Lebanon bracing for a harsher post-COVID-19 phase

“More people are getting hungry, losing their income and jobs and the pound continues its downward spiral against the dollar, unabated,” said political analyst Johnny Mounayar.
Sunday 26/04/2020
An anti-government protester covers her face with a Lebanese flag during a protest against the Lebanese Central Bank’s Governor Riad Salameh and against the deepening financial crisis, in Beirut, April 23. (AP)
Days of the mask. An anti-government protester covers her face with a Lebanese flag during a protest against the Lebanese Central Bank’s Governor Riad Salameh and against the deepening financial crisis, in Beirut, April 23. (AP)

BEIRUT - Lebanon is bracing for a more painful and restive post-COVID-19 phase marred by social unrest amid deteriorating living conditions, skyrocketing prices and a nosediving devaluation of the Lebanese pound, analysts say.

Anti-government protesters have taken to the streets in different parts of Lebanon despite a nationwide lockdown enforced since March 15 to stem the spread of the deadly coronavirus.

Protesters blocked highways and gathered in squares and outside the Central Bank in Beirut in defiance of confinement restrictions. In the Bekaa town of Taalabaya, in east Lebanon, the army used force to disperse demonstrators, causing minor injuries to 40 protesters.

“There is no doubt that people are full of anger. Recent polls indicated that the percentage of those frustrated with the ruling class is much higher than it was when the anti-government protests first began in October last year,” said political analyst Johnny Mounayar.

“More people are getting hungry, losing their income and jobs and the pound continues its downward spiral against the dollar, unabated,” said Mounayar.

Prime Minister Hassan Diab’s so-called cabinet of technocrats, which took office in January with the backing of Shia Hezbollah, Amal Movement and the Christian Free Patriotic Movement of President Michel Aoun, is yet to agree on a plan to deal with the worst economic and financial crisis to rock Lebanon since independence from French mandate.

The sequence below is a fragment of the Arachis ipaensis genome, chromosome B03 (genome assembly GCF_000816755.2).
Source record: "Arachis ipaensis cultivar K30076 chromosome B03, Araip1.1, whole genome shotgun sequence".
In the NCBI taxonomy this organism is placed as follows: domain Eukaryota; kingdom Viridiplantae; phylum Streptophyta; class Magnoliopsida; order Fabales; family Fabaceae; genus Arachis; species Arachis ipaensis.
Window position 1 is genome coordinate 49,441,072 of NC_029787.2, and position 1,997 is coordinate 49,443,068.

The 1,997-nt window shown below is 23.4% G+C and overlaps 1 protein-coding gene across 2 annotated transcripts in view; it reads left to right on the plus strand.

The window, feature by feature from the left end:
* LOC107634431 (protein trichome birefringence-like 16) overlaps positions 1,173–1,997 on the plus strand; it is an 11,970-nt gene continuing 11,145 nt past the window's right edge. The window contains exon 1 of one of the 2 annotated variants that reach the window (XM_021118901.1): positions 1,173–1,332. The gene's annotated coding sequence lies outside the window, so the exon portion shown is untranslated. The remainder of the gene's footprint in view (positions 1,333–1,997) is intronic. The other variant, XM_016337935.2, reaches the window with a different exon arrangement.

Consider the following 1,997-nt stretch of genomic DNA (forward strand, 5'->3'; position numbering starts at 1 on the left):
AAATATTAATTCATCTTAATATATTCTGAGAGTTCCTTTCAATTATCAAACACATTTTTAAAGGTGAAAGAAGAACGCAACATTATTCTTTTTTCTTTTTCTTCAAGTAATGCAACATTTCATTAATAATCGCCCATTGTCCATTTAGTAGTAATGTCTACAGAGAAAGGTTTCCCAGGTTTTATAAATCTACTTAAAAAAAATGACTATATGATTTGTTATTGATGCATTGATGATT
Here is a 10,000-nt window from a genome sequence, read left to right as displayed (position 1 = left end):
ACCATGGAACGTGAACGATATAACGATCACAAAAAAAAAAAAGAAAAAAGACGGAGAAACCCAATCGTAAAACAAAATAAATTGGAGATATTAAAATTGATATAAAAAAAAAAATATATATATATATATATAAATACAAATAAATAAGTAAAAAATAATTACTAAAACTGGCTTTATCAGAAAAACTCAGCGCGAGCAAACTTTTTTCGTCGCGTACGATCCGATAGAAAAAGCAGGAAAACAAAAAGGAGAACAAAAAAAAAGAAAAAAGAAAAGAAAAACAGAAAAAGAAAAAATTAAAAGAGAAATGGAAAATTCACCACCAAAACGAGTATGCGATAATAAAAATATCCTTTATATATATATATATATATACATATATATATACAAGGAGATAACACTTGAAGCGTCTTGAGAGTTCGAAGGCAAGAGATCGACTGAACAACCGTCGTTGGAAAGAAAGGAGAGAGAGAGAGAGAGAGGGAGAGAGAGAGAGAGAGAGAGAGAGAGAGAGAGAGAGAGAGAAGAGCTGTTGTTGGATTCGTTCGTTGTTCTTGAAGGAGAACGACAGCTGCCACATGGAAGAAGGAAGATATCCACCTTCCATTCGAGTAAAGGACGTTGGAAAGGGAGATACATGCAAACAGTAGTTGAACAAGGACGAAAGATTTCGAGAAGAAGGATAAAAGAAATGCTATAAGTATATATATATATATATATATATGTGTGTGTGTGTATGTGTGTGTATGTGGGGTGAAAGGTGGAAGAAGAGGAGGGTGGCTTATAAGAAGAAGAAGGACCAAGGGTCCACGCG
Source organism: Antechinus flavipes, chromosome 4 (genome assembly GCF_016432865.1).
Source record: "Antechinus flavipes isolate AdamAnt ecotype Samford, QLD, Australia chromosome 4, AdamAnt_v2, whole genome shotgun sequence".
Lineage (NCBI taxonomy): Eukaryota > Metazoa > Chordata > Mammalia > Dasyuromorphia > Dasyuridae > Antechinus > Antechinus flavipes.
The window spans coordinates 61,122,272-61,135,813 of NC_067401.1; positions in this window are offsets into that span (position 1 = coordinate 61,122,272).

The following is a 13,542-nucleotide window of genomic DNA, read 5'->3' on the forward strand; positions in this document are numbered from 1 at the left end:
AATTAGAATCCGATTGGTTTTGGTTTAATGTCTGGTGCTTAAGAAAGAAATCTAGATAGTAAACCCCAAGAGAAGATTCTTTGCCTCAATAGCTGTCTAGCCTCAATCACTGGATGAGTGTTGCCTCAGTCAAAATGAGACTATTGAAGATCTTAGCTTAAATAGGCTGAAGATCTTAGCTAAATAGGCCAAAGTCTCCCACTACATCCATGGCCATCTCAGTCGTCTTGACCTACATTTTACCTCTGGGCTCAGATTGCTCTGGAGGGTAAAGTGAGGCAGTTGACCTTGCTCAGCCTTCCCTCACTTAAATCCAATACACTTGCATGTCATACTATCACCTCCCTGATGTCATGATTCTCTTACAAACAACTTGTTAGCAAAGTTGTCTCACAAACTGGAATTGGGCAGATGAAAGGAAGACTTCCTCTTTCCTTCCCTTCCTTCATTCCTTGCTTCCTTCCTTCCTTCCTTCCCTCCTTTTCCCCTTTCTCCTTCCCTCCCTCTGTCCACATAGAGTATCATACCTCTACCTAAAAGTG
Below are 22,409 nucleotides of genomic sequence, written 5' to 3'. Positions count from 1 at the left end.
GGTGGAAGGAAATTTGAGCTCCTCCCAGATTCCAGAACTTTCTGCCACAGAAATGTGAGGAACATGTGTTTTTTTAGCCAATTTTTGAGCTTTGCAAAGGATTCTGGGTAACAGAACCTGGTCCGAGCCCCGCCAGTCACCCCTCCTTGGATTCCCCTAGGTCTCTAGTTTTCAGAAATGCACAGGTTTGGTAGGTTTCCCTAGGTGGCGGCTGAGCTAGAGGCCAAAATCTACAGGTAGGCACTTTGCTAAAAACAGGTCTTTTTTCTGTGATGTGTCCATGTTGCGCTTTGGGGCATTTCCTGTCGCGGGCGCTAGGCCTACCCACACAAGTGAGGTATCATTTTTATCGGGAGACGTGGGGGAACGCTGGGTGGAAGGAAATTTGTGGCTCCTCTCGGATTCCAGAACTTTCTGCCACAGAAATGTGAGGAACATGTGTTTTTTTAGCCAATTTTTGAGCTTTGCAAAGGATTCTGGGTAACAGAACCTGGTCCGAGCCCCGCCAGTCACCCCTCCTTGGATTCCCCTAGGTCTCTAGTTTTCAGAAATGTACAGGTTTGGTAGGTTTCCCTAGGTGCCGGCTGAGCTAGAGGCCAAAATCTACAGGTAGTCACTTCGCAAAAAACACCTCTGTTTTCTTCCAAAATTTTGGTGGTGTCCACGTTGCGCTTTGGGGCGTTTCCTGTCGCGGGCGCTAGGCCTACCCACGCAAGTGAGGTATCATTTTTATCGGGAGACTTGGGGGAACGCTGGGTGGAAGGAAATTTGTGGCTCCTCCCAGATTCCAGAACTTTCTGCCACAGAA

“The politicians are still incapable of alleviating the country’s problems and finding solutions. Even among the Shia community there is a growing percentage of people unhappy with their own politicians. In other words, Hezbollah will have to make an effort to bring them back into the fold,” Mounayar said.

The pressure caused by the vertiginous slide of the pound’s value will eventually force Lebanon to seek International Monetary Fund (IMF) help, an option strongly opposed by the powerful Hezbollah, Mounayar maintained.

“Of course the IMF support will come with pre-conditions including demarcation of the maritime borders, control of ports and airports to prevent smuggling, et cetera… All these matters do not suit Hezbollah. But the financial crash will force it to take that option, which I believe is the only available option.

“Can you imagine where the unchecked slide of the pound would lead Lebanon in one or two weeks? What happened lately is just a foretaste of what would happen after the pandemic is over. You cannot stop the people from rebelling when they are hungry and don’t see any future,” Mounayar said.

The protests on April 23 occurred in mainly Sunni-inhabited areas in the north and east of Lebanon. They coincided with a Central Bank circular requiring banks and money transfer offices to convert foreign currency transfers and cash withdrawals from foreign currency bank accounts to Lebanese pounds, at market rates determined daily by the bank.

The move, which was meant to ease demand on the dollar, caused panic as the pound traded between 3,500 and 3,700 Lebanese pounds to the dollar, a sharp jump amid general currency depreciation that began in March. For almost 30 years, the pound has been pegged to the dollar at 1,500 pounds.

But despite the projected uproar the government is not likely to be toppled, according to Mounayar. “I don’t think any party, including those in the opposition, would want to topple the government because the alternative is chaos. This government proved to be very weak and divided, but it has a transitional role that it will have to assume until the smog clears and some kind of a settlement is reached.”

The Lebanese have been taking to the streets since October denouncing the ruling class and accusing them of corruption and pushing the country to the verge of bankruptcy. The coronavirus pandemic has only intensified the economic slump.

Halime Kaakour, a university professor and activist in the protest movement, said the acute deterioration of living conditions and inflation thrust the people back on to the streets.

“They are so frustrated that they can no longer stand idle. They are bursting in the streets spontaneously. Once the lockdown is lifted, I preview a massive comeback of the protests much bigger and more aggressive than before,” Kaakour said.

“How peaceful would the demonstrations be? We do not know. We can no longer control the street or convince the hungry and humiliated people to remain peaceful. There is always a risk of vandalism and riots,” she added.

The government extended the lockdown for another two weeks from April 26 and endorsed a five-phase plan to reopen the country and end the lockdown by June 8. The virus has infected 704 people in Lebanon and killed 22 so far.

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